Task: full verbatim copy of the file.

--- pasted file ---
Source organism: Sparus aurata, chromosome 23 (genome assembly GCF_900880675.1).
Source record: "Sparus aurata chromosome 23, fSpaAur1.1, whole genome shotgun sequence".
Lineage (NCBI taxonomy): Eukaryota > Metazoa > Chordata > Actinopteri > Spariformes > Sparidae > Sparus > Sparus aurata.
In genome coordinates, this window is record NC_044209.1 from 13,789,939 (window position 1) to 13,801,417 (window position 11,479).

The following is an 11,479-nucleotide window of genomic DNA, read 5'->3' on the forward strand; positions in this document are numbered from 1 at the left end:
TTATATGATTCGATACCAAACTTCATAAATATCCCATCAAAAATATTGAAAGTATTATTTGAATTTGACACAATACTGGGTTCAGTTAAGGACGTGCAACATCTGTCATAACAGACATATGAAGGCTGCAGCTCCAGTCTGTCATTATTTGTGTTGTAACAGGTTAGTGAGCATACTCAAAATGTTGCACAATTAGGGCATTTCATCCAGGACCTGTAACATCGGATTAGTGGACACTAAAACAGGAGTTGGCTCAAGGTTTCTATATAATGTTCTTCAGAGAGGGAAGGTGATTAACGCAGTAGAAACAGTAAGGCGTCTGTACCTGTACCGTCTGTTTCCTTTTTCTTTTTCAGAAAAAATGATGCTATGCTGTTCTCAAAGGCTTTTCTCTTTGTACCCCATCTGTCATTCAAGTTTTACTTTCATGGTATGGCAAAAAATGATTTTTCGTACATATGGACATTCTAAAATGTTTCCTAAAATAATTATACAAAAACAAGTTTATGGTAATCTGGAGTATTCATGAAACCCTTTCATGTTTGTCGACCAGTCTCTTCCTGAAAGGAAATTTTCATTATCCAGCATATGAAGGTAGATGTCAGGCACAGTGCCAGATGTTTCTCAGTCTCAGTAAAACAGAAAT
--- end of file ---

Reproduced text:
Source organism: Sparus aurata, chromosome 23 (genome assembly GCF_900880675.1).
Source record: "Sparus aurata chromosome 23, fSpaAur1.1, whole genome shotgun sequence".
Lineage (NCBI taxonomy): Eukaryota > Metazoa > Chordata > Actinopteri > Spariformes > Sparidae > Sparus > Sparus aurata.
In genome coordinates, this window is record NC_044209.1 from 13,789,939 (window position 1) to 13,801,417 (window position 11,479).

The following is an 11,479-nucleotide window of genomic DNA, read 5'->3' on the forward strand; positions in this document are numbered from 1 at the left end:
TTATATGATTCGATACCAAACTTCATAAATATCCCATCAAAAATATTGAAAGTATTATTTGAATTTGACACAATACTGGGTTCAGTTAAGGACGTGCAACATCTGTCATAACAGACATATGAAGGCTGCAGCTCCAGTCTGTCATTATTTGTGTTGTAACAGGTTAGTGAGCATACTCAAAATGTTGCACAATTAGGGCATTTCATCCAGGACCTGTAACATCGGATTAGTGGACACTAAAACAGGAGTTGGCTCAAGGTTTCTATATAATGTTCTTCAGAGAGGGAAGGTGATTAACGCAGTAGAAACAGTAAGGCGTCTGTACCTGTACCGTCTGTTTCCTTTTTCTTTTTCAGAAAAAATGATGCTATGCTGTTCTCAAAGGCTTTTCTCTTTGTACCCCATCTGTCATTCAAGTTTTACTTTCATGGTATGGCAAAAAATGATTTTTCGTACATATGGACATTCTAAAATGTTTCCTAAAATAATTATACAAAAACAAGTTTATGGTAATCTGGAGTATTCATGAAACCCTTTCATGTTTGTCGACCAGTCTCTTCCTGAAAGGAAATTTTCATTATCCAGCATATGAAGGTAGATGTCAGGCACAGTGCCAGATGTTTCTCAGTCTCAGTAAAACAGAAAT